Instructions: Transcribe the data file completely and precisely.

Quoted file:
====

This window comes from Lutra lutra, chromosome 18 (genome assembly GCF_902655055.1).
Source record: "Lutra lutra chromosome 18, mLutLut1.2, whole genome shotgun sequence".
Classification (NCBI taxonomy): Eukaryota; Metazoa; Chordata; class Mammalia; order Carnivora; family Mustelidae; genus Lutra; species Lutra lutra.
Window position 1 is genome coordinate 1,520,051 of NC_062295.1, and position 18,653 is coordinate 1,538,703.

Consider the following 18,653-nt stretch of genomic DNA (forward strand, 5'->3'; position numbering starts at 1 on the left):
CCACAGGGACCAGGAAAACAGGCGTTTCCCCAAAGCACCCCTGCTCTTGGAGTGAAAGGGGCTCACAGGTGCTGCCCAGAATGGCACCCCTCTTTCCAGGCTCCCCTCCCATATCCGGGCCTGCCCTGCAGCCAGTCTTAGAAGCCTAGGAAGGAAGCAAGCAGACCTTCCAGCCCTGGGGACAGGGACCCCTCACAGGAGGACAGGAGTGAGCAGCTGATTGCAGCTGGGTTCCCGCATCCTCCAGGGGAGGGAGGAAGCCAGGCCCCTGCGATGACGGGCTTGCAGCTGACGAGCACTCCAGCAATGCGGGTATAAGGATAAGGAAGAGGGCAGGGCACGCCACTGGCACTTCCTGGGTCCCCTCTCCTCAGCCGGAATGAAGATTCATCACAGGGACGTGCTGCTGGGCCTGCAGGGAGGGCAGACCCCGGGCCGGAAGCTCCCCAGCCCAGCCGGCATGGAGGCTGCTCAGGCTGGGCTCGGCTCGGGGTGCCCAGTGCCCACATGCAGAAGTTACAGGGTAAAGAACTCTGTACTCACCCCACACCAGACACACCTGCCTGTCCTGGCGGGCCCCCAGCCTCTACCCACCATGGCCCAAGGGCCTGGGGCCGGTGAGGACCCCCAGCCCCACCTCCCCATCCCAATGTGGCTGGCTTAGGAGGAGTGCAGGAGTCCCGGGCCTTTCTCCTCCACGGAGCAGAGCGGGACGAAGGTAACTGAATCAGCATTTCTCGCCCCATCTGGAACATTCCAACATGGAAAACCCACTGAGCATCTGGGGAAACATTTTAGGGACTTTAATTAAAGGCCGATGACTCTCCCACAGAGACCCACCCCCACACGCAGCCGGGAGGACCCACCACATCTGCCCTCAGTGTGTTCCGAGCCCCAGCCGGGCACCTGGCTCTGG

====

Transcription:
This window comes from Lutra lutra, chromosome 18 (genome assembly GCF_902655055.1).
Source record: "Lutra lutra chromosome 18, mLutLut1.2, whole genome shotgun sequence".
Classification (NCBI taxonomy): Eukaryota; Metazoa; Chordata; class Mammalia; order Carnivora; family Mustelidae; genus Lutra; species Lutra lutra.
Window position 1 is genome coordinate 1,520,051 of NC_062295.1, and position 18,653 is coordinate 1,538,703.

Consider the following 18,653-nt stretch of genomic DNA (forward strand, 5'->3'; position numbering starts at 1 on the left):
CCACAGGGACCAGGAAAACAGGCGTTTCCCCAAAGCACCCCTGCTCTTGGAGTGAAAGGGGCTCACAGGTGCTGCCCAGAATGGCACCCCTCTTTCCAGGCTCCCCTCCCATATCCGGGCCTGCCCTGCAGCCAGTCTTAGAAGCCTAGGAAGGAAGCAAGCAGACCTTCCAGCCCTGGGGACAGGGACCCCTCACAGGAGGACAGGAGTGAGCAGCTGATTGCAGCTGGGTTCCCGCATCCTCCAGGGGAGGGAGGAAGCCAGGCCCCTGCGATGACGGGCTTGCAGCTGACGAGCACTCCAGCAATGCGGGTATAAGGATAAGGAAGAGGGCAGGGCACGCCACTGGCACTTCCTGGGTCCCCTCTCCTCAGCCGGAATGAAGATTCATCACAGGGACGTGCTGCTGGGCCTGCAGGGAGGGCAGACCCCGGGCCGGAAGCTCCCCAGCCCAGCCGGCATGGAGGCTGCTCAGGCTGGGCTCGGCTCGGGGTGCCCAGTGCCCACATGCAGAAGTTACAGGGTAAAGAACTCTGTACTCACCCCACACCAGACACACCTGCCTGTCCTGGCGGGCCCCCAGCCTCTACCCACCATGGCCCAAGGGCCTGGGGCCGGTGAGGACCCCCAGCCCCACCTCCCCATCCCAATGTGGCTGGCTTAGGAGGAGTGCAGGAGTCCCGGGCCTTTCTCCTCCACGGAGCAGAGCGGGACGAAGGTAACTGAATCAGCATTTCTCGCCCCATCTGGAACATTCCAACATGGAAAACCCACTGAGCATCTGGGGAAACATTTTAGGGACTTTAATTAAAGGCCGATGACTCTCCCACAGAGACCCACCCCCACACGCAGCCGGGAGGACCCACCACATCTGCCCTCAGTGTGTTCCGAGCCCCAGCCGGGCACCTGGCTCTGG